November 2, 2014: My Champion Heartache
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Last week, the EDP ran an article on a family that included a husband, a wife, two kids...and 145 pets. They've got a gecko, a scorpion, a pair of skinny pigs, an Arganteian horned frog...and many more pets than that. They want to open up a zoo soon, however that works. They might take it to the extreme, but the truth is, people just really, really love animals. It's that kind of weird, inevitably heartbreaking love – equipped with an experation date – that fascinate artists Holly Bodmer and Dot Howard. They're members of the Odd Comic an artistic collaboration, and they're recent project seeks to explore the dark side of pet love.

Sit. Stay. Come. Come! Roll over. These are the kind of words you probably wouldn't use on grandma, but you would say, lovingly and tenderly, to your dog. Mousehold Heath, a dog haven and huge woodland held captive in the Norwich City Centre, is filled with dog walkers barking commands in pet language. On a Saturday morning, these dog walkers came across some sign posts with some peculiar messages seemingly written for them.

“So we're just walking along the pathway now. The first one that we come across, a poster that says, 'Oh, I'll just tell you this.' This one says 'The nature of a dog is a dog.' This one says, 'Missing,'” Bodmer said.

That's Holly Bodmer. To blow the mystery, she and Dot Howard were the ones who hung up the signs. The signs are based on quotes that come from conversations they've had with former pet owners in the Norwich and Norfolk Hospital.

“A lot of people had stories about when their pet went missing, or looking for their dog after dark in the park. Or seeing Missing Animal Posters up and about. Actually, these posters, we thought, evoked the kinds of posters you get when you see missing animal posters.” Bodmer said.

The two were inspired by their endless walks through the Health's jungly ways. In another project, they even did an experiment where they called out for an imaginary missing dog named Champ.

“Actually thinking about My Champion Heartache, which is the title of the project, we were thinking of calling Champ, Champion Heartache! We ended up not being just noticed by people, but noticed by dogs as well,” Bodmer said.

But they don't even have pets. In fact, Dot Howard is a bit grossed out by how much people can love animals.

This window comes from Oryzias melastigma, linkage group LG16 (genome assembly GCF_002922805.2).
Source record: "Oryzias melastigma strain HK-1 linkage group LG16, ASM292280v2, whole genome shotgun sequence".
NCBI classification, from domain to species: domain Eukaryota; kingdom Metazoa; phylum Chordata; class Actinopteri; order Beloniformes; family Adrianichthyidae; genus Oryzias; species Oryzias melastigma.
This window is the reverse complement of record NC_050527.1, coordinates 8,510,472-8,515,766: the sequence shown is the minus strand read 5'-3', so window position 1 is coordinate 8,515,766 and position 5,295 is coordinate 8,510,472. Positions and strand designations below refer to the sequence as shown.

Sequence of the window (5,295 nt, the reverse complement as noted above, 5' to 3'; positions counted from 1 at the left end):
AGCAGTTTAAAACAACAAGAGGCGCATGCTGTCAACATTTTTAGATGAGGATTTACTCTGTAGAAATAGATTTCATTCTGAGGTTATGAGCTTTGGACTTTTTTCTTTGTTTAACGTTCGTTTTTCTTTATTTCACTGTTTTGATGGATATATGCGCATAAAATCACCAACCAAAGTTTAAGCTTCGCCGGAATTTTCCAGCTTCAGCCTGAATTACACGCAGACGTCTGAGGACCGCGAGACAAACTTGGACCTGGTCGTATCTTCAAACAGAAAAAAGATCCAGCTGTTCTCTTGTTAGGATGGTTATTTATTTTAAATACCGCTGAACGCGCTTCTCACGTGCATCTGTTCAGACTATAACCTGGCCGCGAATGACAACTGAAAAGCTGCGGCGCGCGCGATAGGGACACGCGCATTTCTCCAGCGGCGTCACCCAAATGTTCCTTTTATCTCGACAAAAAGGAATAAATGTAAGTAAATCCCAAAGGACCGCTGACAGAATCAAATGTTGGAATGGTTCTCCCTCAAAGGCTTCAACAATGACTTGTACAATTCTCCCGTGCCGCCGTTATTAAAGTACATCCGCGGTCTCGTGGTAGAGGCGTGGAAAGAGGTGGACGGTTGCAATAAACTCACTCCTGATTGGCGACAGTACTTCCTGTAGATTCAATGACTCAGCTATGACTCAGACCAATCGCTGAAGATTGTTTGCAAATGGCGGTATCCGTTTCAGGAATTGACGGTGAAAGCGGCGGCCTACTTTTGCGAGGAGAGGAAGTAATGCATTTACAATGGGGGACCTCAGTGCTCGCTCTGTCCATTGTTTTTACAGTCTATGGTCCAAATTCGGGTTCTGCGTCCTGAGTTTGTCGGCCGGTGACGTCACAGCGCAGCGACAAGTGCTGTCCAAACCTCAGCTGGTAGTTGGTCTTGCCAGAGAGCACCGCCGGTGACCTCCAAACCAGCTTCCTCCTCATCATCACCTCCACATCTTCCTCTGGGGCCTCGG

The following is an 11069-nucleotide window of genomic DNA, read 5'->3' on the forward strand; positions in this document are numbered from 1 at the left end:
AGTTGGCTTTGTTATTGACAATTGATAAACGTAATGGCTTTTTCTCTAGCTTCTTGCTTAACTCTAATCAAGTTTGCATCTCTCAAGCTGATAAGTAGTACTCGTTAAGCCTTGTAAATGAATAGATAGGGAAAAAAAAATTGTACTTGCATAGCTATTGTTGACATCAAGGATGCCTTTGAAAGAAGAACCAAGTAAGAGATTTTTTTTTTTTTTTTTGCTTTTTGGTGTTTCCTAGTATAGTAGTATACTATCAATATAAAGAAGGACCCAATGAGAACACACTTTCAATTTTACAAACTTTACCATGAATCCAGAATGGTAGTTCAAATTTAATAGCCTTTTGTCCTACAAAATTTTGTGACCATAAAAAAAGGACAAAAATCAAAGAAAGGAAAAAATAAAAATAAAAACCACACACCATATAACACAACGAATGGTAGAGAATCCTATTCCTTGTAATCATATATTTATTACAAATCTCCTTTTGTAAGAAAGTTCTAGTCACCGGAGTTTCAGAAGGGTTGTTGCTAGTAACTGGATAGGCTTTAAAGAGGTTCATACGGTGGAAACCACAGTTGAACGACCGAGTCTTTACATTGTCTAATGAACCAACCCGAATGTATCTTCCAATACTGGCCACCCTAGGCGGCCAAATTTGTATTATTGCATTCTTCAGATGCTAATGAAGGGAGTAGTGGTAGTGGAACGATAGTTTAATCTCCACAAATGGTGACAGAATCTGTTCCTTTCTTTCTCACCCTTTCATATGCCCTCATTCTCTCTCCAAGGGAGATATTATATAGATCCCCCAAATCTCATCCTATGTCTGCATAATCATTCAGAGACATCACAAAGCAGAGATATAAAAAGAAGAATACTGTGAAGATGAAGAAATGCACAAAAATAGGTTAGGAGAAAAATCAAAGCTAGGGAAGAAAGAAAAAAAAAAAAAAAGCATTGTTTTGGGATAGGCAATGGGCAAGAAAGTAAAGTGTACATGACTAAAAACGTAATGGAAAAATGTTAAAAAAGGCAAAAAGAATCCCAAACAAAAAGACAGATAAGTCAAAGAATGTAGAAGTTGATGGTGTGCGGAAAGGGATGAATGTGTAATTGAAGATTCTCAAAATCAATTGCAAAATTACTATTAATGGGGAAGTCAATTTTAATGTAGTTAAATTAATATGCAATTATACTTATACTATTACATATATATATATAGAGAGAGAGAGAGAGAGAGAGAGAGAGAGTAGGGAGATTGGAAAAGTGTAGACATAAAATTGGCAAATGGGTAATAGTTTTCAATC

“One of the things about this project is that there is an inevitability, that most things are likely to end badly. If you buy a pet, it will die in your lifetime and you'll have to deal with that. I don't want to deal with that. I don't know why you'd choose to deal with that, actually,” Dot Howard said.

But the stories of pet ownership they heard at the hospital also fascianted them, like the story of a woman who wouldn't stop dreaming of cracking the shell of her tortoise. In fact, there were a lot of stories of tortoises. Who were these animals, who weren't even fluffy, who slept for half a year, who carried their homes on their backs, and who will live longer than we will? Even every goldfish came with a story.

“There was a woman who had a story about her fish that was constantly trying to escape from its bowl. Several times she had found it on the carpet or down the back of the cupboard. And she would have to massage it and bring it back to life. She was waiting to be released from the hospital. She said the fish was making a break for freedom, and that was like her making a break for freedom from the hospital,” Howard said.

And those in the hospital they visited were just relieved these two strange artists weren't just asking them about their health for once. Bodner and Howard plan on bringing their stories to the stage, but also to the radio, so they can listen. But out on the Heath, the dog owners wandered, and stumbled upon the mysterious signs. A greyhound, and former race horse, approaches.

“She's just crazy,” the owner said. “She used to be a racing dog. She sleeps 17 hours a day.”

One curious owner brings her Whippets. “What are you up to?” she asks.

Howard and Brodmer explain their intentions, and ask if the Whippets have ever disappeared.

“No, no, I've never lost them. They're never too far away from me. They might disappear into the brambles after rabbits, but they always come back. Never lost one yet,” the owner said.

More dogs and their owners pass on through. Many take the same route every day. Some play fetch. Some take a sip from the dog bowls scattered next to the sign posts. Some owners look up. Others keep on walking. Border and Howard aren't going to interrupt the daily rituals. After all, these are dogs. Not tortoises. They need to take advantage of the regularness of their routine walks before their beloved mutts are chasing bones beneath the earth. But the stories, the language of dog owners, and the dog haven of Mousehold Heath won't be going anywhere soon.

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